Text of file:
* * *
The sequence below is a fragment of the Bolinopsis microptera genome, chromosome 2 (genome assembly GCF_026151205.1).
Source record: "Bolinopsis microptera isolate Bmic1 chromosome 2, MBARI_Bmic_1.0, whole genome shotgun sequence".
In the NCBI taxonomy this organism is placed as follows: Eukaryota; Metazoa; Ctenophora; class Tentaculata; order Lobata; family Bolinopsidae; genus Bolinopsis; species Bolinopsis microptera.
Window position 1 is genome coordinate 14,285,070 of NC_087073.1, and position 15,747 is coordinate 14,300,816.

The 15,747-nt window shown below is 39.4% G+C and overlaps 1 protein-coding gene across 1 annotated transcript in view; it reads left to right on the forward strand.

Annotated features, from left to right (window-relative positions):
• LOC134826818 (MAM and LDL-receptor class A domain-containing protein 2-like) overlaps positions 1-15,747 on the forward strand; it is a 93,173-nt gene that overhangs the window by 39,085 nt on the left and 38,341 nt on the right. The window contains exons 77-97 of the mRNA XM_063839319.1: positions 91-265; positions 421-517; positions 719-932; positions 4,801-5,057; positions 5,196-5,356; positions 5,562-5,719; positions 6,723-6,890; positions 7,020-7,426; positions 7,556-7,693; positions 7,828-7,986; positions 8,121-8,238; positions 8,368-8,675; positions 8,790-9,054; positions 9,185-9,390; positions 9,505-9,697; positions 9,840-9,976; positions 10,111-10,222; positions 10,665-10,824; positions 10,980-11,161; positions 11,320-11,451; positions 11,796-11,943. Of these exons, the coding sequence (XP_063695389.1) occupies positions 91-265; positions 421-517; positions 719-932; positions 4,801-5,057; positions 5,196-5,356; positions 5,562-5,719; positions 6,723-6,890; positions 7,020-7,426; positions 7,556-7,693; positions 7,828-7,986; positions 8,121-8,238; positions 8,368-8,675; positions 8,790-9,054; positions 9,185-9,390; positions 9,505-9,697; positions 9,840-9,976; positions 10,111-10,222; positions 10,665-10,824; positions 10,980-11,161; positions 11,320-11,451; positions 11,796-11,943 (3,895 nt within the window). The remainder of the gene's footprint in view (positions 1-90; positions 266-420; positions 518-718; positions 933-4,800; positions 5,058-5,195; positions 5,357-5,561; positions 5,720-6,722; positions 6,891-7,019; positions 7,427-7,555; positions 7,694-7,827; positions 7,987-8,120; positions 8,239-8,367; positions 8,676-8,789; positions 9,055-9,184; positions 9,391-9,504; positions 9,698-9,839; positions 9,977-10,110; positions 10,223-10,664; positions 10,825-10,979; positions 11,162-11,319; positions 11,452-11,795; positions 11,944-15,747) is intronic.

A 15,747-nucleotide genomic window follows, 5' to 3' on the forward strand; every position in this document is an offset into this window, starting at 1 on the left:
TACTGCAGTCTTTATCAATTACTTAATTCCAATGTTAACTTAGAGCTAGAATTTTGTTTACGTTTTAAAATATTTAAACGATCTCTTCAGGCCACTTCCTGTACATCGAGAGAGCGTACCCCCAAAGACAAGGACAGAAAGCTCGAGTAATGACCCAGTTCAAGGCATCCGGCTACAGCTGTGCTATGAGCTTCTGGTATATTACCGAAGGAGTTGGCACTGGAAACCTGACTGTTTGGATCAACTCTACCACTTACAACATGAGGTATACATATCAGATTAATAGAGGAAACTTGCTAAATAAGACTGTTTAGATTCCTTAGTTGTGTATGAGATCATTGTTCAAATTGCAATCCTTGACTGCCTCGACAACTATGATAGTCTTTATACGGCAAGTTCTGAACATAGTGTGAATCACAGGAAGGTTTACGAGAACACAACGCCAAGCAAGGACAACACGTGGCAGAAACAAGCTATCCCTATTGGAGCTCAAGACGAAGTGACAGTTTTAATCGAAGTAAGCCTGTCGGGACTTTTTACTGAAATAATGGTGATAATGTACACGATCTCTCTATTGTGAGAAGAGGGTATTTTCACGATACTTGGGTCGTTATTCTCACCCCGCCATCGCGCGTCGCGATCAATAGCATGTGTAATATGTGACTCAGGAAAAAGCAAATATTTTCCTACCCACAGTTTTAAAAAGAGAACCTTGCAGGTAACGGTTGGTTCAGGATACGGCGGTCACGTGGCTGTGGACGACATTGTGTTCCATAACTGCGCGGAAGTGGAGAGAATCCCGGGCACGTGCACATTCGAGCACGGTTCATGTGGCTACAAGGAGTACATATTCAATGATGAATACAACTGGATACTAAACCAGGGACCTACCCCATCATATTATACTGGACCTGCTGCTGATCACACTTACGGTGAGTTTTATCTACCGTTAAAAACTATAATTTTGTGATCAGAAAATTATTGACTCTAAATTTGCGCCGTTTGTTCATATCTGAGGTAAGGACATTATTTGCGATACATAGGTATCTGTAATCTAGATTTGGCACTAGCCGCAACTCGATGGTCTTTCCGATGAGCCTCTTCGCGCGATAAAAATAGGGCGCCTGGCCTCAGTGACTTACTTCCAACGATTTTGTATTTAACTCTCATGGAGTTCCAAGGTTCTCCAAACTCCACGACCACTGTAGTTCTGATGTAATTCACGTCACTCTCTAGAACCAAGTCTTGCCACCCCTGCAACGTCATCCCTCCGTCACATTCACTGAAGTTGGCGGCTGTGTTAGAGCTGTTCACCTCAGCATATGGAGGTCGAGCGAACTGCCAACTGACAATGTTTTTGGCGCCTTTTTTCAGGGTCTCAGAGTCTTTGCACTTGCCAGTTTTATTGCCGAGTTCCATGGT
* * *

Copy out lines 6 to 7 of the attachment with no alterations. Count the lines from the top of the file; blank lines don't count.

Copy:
Annotated features, from left to right (window-relative positions):
• LOC134826818 (MAM and LDL-receptor class A domain-containing protein 2-like) overlaps positions 1-15,747 on the forward strand; it is a 93,173-nt gene that overhangs the window by 39,085 nt on the left and 38,341 nt on the right. The window contains exons 77-97 of the mRNA XM_063839319.1: positions 91-265; positions 421-517; positions 719-932; positions 4,801-5,057; positions 5,196-5,356; positions 5,562-5,719; positions 6,723-6,890; positions 7,020-7,426; positions 7,556-7,693; positions 7,828-7,986; positions 8,121-8,238; positions 8,368-8,675; positions 8,790-9,054; positions 9,185-9,390; positions 9,505-9,697; positions 9,840-9,976; positions 10,111-10,222; positions 10,665-10,824; positions 10,980-11,161; positions 11,320-11,451; positions 11,796-11,943. Of these exons, the coding sequence (XP_063695389.1) occupies positions 91-265; positions 421-517; positions 719-932; positions 4,801-5,057; positions 5,196-5,356; positions 5,562-5,719; positions 6,723-6,890; positions 7,020-7,426; positions 7,556-7,693; positions 7,828-7,986; positions 8,121-8,238; positions 8,368-8,675; positions 8,790-9,054; positions 9,185-9,390; positions 9,505-9,697; positions 9,840-9,976; positions 10,111-10,222; positions 10,665-10,824; positions 10,980-11,161; positions 11,320-11,451; positions 11,796-11,943 (3,895 nt within the window). The remainder of the gene's footprint in view (positions 1-90; positions 266-420; positions 518-718; positions 933-4,800; positions 5,058-5,195; positions 5,357-5,561; positions 5,720-6,722; positions 6,891-7,019; positions 7,427-7,555; positions 7,694-7,827; positions 7,987-8,120; positions 8,239-8,367; positions 8,676-8,789; positions 9,055-9,184; positions 9,391-9,504; positions 9,698-9,839; positions 9,977-10,110; positions 10,223-10,664; positions 10,825-10,979; positions 11,162-11,319; positions 11,452-11,795; positions 11,944-15,747) is intronic.